Understanding your role as a Nominated Treating Doctor
The Nominated Treating Doctor (NTD) plays a key role in the recovery and rehabilitation of people who are injured at work.
Your patient can choose their own Nominated Treating Doctor (NTD). Most often the NTD will be a General Practitioner, but a specialist can also act as one.
Medical professionals and other health practitioners play an important role in ensuring patients receive the right treatment at the right time and are supported when recovering and returning to work.
As an NTD, you are likely to have a strong influence on your patient’s beliefs about their recovery and readiness to return to work. The first conversation can significantly impact their likelihood of returning to work. It's important to talk to your patient about the health benefits of returning to work when appropriate.
Learn more about the health benefits of good work and tips for the initial conversation.
GPs are often the first point of contact with a person who has been injured at work, and are the entry point to the rest of the health care system.
You may also have contact with the patient's employer to discuss their capacity for work and discuss suitable work options. Many employers are able to offer modified hours or duties to support their recovery at work.
A completed and up-to-date certificate of capacity is essential for your patient to receive the best care, and to ensure they receive a wage reimbursement and any other types of payment they are entitled to. The certificate of capacity is also required for any additional service providers to receive payment. In addition to providing usual clinical intervention and management, as a NTD, your role also includes:
- Setting expectations of recovery, including recovery at work and return to work
- Identifying barriers and potential psychosocial risk (non-injury related) factors that may delay recovery and prevent return to work
- Completing a certificate of capacity
- Collaborating with your patient, the insurer, employer and other service providers to develop plans that assist their return to, and recovery at, work
- Participating in the development of an Injury Management Plan
- Arrange and monitor appropriate treatment for your patient where the treatment is reasonably necessary as a result of the workplace injury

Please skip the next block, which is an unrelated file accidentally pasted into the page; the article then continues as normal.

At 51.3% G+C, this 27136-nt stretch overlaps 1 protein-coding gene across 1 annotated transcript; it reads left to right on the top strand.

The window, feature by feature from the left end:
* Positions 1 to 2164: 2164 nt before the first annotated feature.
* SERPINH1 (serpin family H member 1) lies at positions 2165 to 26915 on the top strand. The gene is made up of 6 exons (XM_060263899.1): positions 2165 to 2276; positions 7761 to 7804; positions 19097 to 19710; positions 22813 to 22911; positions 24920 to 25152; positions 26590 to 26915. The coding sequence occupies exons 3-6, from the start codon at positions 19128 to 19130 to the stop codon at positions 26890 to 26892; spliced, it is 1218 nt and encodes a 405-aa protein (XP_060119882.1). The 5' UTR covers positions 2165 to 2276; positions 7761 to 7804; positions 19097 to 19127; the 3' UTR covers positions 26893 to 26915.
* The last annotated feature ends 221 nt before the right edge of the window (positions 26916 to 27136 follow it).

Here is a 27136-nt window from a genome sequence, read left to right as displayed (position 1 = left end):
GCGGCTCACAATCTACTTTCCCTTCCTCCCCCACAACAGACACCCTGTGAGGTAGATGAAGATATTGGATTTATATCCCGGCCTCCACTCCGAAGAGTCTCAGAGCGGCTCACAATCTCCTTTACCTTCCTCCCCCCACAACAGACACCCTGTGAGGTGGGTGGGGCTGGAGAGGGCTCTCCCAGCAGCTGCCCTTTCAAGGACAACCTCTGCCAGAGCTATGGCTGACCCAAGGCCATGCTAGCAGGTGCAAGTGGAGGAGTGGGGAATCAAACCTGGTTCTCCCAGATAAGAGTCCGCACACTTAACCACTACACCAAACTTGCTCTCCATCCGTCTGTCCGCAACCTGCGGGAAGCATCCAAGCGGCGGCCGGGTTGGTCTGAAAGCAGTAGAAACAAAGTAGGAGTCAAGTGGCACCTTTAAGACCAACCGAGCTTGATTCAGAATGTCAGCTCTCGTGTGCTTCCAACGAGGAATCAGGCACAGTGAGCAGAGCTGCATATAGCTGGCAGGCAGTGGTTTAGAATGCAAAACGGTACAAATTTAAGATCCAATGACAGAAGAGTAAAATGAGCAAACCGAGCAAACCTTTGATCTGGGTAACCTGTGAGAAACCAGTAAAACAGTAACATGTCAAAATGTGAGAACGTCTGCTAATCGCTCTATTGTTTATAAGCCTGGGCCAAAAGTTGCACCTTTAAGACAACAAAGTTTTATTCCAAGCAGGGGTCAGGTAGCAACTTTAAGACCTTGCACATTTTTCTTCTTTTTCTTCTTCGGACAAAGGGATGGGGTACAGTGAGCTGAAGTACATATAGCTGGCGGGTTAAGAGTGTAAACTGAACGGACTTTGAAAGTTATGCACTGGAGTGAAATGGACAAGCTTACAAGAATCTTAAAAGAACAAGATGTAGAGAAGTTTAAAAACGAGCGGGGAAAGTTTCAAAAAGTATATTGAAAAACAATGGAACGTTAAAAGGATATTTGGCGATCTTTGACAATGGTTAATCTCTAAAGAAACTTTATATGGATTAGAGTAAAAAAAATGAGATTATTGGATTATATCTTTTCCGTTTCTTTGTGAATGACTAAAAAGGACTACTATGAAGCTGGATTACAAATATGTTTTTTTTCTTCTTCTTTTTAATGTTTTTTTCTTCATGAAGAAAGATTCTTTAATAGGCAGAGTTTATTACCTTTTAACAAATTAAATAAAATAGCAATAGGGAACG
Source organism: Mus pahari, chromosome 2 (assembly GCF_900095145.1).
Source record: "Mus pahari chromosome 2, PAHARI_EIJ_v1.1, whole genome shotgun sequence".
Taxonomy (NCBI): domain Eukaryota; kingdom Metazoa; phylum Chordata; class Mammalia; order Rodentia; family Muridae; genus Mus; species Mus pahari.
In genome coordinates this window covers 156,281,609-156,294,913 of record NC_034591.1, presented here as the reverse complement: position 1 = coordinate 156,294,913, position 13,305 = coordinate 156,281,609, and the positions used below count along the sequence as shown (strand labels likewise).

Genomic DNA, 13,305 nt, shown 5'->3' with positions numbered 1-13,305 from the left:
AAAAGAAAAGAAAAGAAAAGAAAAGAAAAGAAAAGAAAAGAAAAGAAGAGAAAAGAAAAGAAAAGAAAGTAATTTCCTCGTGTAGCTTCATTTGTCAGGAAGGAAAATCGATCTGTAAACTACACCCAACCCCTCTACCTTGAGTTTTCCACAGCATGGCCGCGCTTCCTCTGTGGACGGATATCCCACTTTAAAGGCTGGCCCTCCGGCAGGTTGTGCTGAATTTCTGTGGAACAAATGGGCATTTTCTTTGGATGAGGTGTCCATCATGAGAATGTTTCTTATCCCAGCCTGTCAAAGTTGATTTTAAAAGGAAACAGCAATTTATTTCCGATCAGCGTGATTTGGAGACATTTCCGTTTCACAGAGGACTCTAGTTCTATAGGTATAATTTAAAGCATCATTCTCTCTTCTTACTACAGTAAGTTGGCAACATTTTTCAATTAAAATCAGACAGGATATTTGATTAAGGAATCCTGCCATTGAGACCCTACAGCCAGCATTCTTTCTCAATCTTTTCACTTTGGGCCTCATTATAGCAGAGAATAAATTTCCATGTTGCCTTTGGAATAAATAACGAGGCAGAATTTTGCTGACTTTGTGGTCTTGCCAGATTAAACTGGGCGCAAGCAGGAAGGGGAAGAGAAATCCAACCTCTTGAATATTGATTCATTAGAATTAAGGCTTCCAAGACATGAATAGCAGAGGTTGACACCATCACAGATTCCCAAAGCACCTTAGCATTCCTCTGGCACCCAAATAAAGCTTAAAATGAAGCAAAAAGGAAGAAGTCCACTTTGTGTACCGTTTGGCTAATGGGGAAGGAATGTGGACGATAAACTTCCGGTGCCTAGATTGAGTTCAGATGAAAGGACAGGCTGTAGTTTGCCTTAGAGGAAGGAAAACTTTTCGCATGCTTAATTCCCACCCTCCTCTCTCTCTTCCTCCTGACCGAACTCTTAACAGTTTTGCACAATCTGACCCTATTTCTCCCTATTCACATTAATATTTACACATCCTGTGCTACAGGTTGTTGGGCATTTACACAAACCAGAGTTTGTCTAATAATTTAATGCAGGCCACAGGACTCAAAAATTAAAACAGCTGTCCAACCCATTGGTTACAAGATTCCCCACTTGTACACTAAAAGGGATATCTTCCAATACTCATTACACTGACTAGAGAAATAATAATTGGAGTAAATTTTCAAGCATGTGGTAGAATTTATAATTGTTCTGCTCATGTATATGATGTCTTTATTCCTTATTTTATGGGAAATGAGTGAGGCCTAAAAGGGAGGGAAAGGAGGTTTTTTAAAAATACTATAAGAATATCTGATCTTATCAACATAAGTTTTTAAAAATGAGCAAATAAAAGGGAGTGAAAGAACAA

- Provide information to the insurer regarding your patient’s capacity and treatment needs.
You are entitled to payments for services provided, including the time you spend speaking with the insurer and the employer.
What you can charge for providing treatment and services
The claims process
Date of injury
You will be required to provide your patient with a certificate of capacity.
Your patient is encouraged to report their injury to their employer as soon as possible. They can also notify the insurer directly online.
The employer must notify the insurer of the injury within 48 hours. Your patient will often provide them with a copy of their certificate of capacity.
Within 7 days, the insurer will determine whether your patient has been approved to receive provisional payments.
This may include up to 12 weeks of weekly payments, as well as reasonably necessary medical and related treatment up to $10,000 whilst liability is being determined. Your patient will continue to be eligible for medical and related treatment during this time.
4 to 12 weeks
During this time, you will work with the insurer and other service providers to assist with your patient’s return to, and recovery at, work.
This may include participating in the development of an injury management plan by the insurer, and ensuring your patient is receiving the right intervention to assist them with achieving their recovery and return to work goals.
Psychosocial concerns are best addressed as soon as they are identified.
After 130 weeks of receiving payments, a decision will be made about your patient’s capacity for work. The outcome of this decision will determine whether your patient will continue to receive weekly payments.
Patients that continue to receive payments beyond 130 weeks will cease to receive these payments at five years, unless they have whole person impairment of 21 per cent or greater. These patients may continue to receive weekly payments until retirement age (plus one year).
Access to reasonably necessary medical treatment will extend for up to two years after weekly benefits have ceased. This may extend further in certain situations depending on your patient’s level of whole person impairment.
Responding to requests for information
During a workers compensation claim, insurers, legal representatives and other stakeholders may request further information regarding your patient and their injury.
If the insurer requires additional information when assessing the claim, you may be contacted to provide further clarity about the nature of their injury, their capacity or treatment needs.
If another party requests information you’ve already provided to the insurer, you can refer them to the case manager assigned by the insurer.
Payment rates for these reports are determined by the relevant SIRA fees and rates orders (See Medical Practitioners).
To learn more about your role as the NTD and for further information about the workers compensation system, refer to the SIRA guide for general practitioners.
Learn more about fees and invoicing